In recent weeks, firefighters from Vermont, Iowa, New York and Oklahoma have been in court for allegedly setting fires. An estimated 100 firefighters are arrested for arson each year, reports the St. Louis Dispatch.
“It happens more than you think,” said Daniel Hebert, who investigated many firefighter arsonist cases during his time as a federal agent in Louisiana. “Really, it goes on way more than anyone knows. We don’t know about most of them.”
But the ones who are caught, they are sources of fascination. They are contradictions. Researchers have been working for years to learn what drives firefighters to become arsonists, or whether these are actually cases of arsonists drawn to be firefighters. The FBI has gotten involved. So have universities. Profiles have been drawn up and tossed aside. Learning what drives a firefighter to set fires has become a dedicated field of study.
In the case of the Lincoln County firefighter, experts saw something familiar.
Dustin Matthew Grigsby was a volunteer fireman in Old Monroe. The town had been stung by several suspicious fires this year. The last one came Saturday. A security camera recorded a white car parked outside a garage moments before the structure burst into flames.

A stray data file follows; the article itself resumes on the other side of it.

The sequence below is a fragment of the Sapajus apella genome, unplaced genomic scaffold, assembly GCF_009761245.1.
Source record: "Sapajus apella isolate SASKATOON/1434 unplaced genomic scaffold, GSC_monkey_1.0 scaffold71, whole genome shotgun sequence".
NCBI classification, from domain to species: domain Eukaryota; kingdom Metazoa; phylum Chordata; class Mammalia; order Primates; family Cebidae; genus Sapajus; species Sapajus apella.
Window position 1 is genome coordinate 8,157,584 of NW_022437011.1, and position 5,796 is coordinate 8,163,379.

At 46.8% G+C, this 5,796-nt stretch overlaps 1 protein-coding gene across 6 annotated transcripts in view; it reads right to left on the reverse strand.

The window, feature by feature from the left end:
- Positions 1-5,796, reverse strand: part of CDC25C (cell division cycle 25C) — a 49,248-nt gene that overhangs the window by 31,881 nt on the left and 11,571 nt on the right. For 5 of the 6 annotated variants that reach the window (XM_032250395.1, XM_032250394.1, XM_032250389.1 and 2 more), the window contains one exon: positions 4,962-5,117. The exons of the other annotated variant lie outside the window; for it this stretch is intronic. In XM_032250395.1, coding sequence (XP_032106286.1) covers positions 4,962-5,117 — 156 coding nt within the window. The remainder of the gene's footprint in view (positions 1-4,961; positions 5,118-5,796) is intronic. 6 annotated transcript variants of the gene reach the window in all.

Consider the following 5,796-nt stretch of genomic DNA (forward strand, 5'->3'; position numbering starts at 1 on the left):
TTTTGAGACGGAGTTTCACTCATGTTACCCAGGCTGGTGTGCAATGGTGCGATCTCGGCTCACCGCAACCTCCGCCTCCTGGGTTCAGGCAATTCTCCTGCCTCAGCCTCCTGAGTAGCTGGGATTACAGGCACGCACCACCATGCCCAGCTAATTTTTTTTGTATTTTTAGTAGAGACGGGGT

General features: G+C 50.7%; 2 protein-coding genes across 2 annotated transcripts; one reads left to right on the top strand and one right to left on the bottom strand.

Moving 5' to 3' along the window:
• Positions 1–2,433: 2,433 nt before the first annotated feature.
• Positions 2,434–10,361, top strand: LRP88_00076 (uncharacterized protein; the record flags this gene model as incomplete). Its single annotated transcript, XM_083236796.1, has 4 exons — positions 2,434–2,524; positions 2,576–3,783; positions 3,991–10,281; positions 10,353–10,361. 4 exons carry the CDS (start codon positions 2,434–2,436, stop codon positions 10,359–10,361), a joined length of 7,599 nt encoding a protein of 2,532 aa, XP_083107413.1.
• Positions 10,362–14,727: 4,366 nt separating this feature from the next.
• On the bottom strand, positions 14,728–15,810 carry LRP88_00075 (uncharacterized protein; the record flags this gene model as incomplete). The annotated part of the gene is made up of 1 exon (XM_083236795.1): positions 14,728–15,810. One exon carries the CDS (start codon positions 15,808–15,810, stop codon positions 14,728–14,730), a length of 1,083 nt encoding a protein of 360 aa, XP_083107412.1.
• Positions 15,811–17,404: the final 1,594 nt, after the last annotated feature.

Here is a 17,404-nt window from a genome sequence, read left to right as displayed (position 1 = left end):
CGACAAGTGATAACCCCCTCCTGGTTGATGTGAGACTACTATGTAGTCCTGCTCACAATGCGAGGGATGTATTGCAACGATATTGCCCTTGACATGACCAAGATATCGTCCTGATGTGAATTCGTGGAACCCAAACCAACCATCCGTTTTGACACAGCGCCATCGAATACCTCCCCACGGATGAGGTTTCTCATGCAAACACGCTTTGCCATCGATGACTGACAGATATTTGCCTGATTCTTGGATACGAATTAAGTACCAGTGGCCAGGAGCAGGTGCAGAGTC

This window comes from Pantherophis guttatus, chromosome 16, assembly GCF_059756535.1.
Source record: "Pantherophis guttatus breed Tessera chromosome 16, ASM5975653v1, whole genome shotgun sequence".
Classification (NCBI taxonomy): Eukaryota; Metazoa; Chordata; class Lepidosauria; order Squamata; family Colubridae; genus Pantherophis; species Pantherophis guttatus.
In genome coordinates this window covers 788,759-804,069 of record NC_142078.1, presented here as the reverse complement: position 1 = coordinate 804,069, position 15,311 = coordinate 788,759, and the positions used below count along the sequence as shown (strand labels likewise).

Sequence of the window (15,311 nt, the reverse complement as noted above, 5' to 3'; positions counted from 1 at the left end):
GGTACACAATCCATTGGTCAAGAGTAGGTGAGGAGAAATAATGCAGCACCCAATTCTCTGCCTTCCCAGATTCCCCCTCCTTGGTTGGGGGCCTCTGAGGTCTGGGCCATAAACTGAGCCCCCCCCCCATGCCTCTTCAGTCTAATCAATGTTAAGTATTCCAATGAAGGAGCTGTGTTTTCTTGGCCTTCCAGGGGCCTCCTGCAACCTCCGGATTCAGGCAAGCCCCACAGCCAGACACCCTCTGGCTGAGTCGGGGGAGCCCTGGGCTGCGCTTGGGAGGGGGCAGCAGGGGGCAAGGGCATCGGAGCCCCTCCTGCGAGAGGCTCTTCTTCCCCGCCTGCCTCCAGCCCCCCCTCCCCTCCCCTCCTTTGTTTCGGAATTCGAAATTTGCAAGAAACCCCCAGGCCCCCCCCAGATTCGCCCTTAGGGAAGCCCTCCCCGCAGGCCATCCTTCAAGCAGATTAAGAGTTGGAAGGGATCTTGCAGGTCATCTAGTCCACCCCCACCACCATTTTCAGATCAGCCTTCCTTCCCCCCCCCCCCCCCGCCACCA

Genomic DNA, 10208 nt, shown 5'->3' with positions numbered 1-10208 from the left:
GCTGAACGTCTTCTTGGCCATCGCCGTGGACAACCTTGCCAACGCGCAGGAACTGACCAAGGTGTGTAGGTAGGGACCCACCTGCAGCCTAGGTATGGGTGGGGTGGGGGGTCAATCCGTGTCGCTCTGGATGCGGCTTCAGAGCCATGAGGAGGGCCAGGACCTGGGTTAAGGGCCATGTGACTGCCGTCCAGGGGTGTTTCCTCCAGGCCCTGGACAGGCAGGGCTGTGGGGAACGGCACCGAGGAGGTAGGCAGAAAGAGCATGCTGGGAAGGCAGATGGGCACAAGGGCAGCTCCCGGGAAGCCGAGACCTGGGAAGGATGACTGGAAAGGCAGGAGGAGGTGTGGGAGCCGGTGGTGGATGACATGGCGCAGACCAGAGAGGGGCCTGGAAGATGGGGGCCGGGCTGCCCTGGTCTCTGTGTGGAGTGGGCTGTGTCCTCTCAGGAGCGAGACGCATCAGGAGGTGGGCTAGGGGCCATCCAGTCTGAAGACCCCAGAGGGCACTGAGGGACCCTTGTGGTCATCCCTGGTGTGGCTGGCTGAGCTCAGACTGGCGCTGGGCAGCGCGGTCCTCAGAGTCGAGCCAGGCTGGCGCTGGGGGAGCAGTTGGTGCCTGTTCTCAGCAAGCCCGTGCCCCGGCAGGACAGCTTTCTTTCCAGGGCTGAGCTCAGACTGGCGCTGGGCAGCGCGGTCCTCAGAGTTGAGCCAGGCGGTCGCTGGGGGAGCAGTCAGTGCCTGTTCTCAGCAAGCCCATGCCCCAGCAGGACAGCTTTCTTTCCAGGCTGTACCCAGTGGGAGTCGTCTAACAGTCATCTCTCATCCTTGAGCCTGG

The county fire marshal had noticed the fires were occurring in a circle. He advised authorities to look for the car inside the circle. Police found a white Chevrolet Lumina in Grigsby’s driveway. Police said he told them he “needed a release” and wanted to be able to respond to the fire to put it out.
Grigsby is 19. Firefighter arsonists are generally 17 to 25, according to research by Matthew Hinds-Aldrich, an assistant professor of fire science at Anna Maria College in Paxton, Mass. He was the lead author on the 2011 National Volunteer Fire Council “Report on the Firefighter Arson Problem.”
Grigsby’s dad is a fire district captain. That’s not unusual, Hinds-Aldrich said. “You can imagine, how does Junior make a reputation for himself? How is he going to have the stories to tell that his dad does?”
And Grigsby’s alleged motivation is common, too, Hinds-Aldrich said.
He wanted to fight a fire. So he allegedly started one.
In some rural districts many firefighters are volunteers, so the basic benefit of the job is not a paycheck. They train for hundreds of hours, then they go back to their small communities and do nothing.
“There’s a boredom element to it,” Hinds-Aldrich said.
Some are true firebugs, people who have an unhealthy love of fire. That’s rare. James Pharr, who teaches a Fires & Explosions class at Eastern Kentucky University, recalled one case where the mother of a firefighter turned out to be the arsonist. Her son was a contract firefighter — he got paid only when he was called out.
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